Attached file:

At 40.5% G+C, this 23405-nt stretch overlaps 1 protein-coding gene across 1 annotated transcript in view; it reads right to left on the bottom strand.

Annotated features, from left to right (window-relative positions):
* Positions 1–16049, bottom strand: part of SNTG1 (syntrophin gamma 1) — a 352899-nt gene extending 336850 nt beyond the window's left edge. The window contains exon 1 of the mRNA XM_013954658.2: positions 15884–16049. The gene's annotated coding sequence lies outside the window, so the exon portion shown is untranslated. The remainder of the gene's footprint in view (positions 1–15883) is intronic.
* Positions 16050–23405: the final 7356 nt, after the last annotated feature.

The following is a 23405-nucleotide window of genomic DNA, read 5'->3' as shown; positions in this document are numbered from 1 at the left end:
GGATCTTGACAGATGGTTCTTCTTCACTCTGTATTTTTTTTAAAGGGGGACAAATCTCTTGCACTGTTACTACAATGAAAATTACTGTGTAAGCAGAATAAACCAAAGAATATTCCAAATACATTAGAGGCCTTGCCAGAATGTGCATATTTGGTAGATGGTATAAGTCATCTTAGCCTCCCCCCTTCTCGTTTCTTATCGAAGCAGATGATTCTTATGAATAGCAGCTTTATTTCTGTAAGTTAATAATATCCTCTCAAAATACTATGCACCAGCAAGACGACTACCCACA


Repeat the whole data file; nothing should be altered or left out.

At 40.5% G+C, this 23405-nt stretch overlaps 1 protein-coding gene across 1 annotated transcript in view; it reads right to left on the bottom strand.

Annotated features, from left to right (window-relative positions):
* Positions 1–16049, bottom strand: part of SNTG1 (syntrophin gamma 1) — a 352899-nt gene extending 336850 nt beyond the window's left edge. The window contains exon 1 of the mRNA XM_013954658.2: positions 15884–16049. The gene's annotated coding sequence lies outside the window, so the exon portion shown is untranslated. The remainder of the gene's footprint in view (positions 1–15883) is intronic.
* Positions 16050–23405: the final 7356 nt, after the last annotated feature.

The following is a 23405-nucleotide window of genomic DNA, read 5'->3' as shown; positions in this document are numbered from 1 at the left end:
GGATCTTGACAGATGGTTCTTCTTCACTCTGTATTTTTTTTAAAGGGGGACAAATCTCTTGCACTGTTACTACAATGAAAATTACTGTGTAAGCAGAATAAACCAAAGAATATTCCAAATACATTAGAGGCCTTGCCAGAATGTGCATATTTGGTAGATGGTATAAGTCATCTTAGCCTCCCCCCTTCTCGTTTCTTATCGAAGCAGATGATTCTTATGAATAGCAGCTTTATTTCTGTAAGTTAATAATATCCTCTCAAAATACTATGCACCAGCAAGACGACTACCCACA